Habitat Choptank marks 25 years
This month, Habitat for Humanity Choptank is celebrating a quarter century of building strength, stability and self-reliance through affordable homeownership.
EASTON — This July, Habitat for Humanity Choptank celebrates a quarter century of building strength, stability and self-reliance through affordable home ownership. Since its founding in 1992, Habitat Choptank has made home ownership possible for 72 families with only one foreclosure over the 25-year history.
“The homes we build and rehab are the most visible part of our mission,” said Charlie Bohn, president of the Habitat Choptank board of directors.
The success of the mission, however, extends beyond home construction to include developing well-prepared home buyers with education, support and relationships from the first contact to that moment when the keys are handed over to the follow-through on into home ownership.
Cultivating new skills and getting one’s financial house in order are key elements in Habitat’s program. Each buyer, paired with a volunteer Habitat coach, attends education classes, saves thousands of dollars for costs at closing, and contributes hundreds of hours of sweat equity.
“Our home buyers are partners in this work,” Bohn said. “These are individuals and families who can’t qualify for a conventional mortgage but who have the dream of home ownership.”
Through an extensive application process, the future home buyers document an ability to repay an affordable mortgage for the purchase of a moderately priced house.
Habitat Choptank’s roots go back to the early 1990’s when concerned citizens came together to consider the
state of low-income housing within the affluence of Talbot County and to investigate alternatives. In St. Michaels, Union United Methodist Church and St. Luke’s United Methodist Church had been meeting as covenant churches. After a year of dialogue, the two churches knew they wanted to continue meeting together and decided to organize around the need for affordable housing in the town.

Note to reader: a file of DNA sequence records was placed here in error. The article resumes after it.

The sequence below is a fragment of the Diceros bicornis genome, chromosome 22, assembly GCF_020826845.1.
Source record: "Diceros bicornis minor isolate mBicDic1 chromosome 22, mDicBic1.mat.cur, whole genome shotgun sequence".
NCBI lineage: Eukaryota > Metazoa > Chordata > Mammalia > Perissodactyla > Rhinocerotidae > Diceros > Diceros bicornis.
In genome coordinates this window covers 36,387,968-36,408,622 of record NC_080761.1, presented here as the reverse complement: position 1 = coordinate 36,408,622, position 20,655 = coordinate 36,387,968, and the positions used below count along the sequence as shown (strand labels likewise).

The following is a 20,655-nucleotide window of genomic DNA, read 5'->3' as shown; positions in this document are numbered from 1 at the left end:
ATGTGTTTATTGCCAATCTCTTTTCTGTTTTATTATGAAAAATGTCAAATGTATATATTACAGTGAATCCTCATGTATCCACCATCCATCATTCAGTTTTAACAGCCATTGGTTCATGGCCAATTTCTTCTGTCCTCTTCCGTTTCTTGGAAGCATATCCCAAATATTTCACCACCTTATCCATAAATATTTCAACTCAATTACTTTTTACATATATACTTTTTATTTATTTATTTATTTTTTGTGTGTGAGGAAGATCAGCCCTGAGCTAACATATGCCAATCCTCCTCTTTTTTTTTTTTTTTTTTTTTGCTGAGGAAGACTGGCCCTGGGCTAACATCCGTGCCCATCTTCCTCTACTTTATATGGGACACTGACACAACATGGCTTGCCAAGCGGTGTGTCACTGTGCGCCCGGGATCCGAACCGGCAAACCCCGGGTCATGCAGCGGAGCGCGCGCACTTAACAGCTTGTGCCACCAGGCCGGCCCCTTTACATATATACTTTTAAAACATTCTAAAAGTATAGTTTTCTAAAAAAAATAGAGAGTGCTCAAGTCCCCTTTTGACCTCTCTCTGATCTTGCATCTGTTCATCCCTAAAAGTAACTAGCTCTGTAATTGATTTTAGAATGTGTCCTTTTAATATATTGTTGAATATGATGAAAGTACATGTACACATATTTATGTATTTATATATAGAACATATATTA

At the same time, Easton resident Hugh Smith was troubled about the state of substandard housing in the county. Smith met with the St. Michaels church pastors — Rev. Ray Hopkins and Rev. Joe Henry — and participated in a series of town meetings. “Habitat was a simple idea that made inherently good sense,” Smith said. “It all came together quickly and a board of directors was organized.” Smith was the founding president. In 2003, he was named an emeritus member of the board in recognition of his extraordinary contribution to the Habitat mission in Talbot County.
The first habitat home was built on Lee Street in St. Michaels. Construction began in the fall of 1992. The single family house was dedicated in April of the next year.
Construction on the second home began shortly thereafter in Easton. “It was important that we go to Easton,” explains Jo Merrill. Merrill was another one of the early leaders, serving as the second president of the board of directors, of which she is also an emeritus member. “It was our first two-story home which created some anxiety. It was our first time using scaffolding to do the siding and the roof was steep.”
Nervousness aside, the home was completed in February 2014 and purchased by Diane Satterfield. Fast forward 20 years to 2014, Habitat Choptank supporters joined with Satterfield to celebrate her mortgage burning. Her final mortgage payment represented another opportunity for Habitat to offer support and education. Hugh Smith and Jo Merrill were founding board members for Habitat for Humanity of Talbot County. Today, the nonprofit has grown to include both Talbot and Dorchester Counties and operates under the unified name of Habitat Choptank.
Volunteers developed a new educational workshop to help Satterfield and the other home owners who are beginning to pay off their notes in making sound financial and home maintenance plans for the future.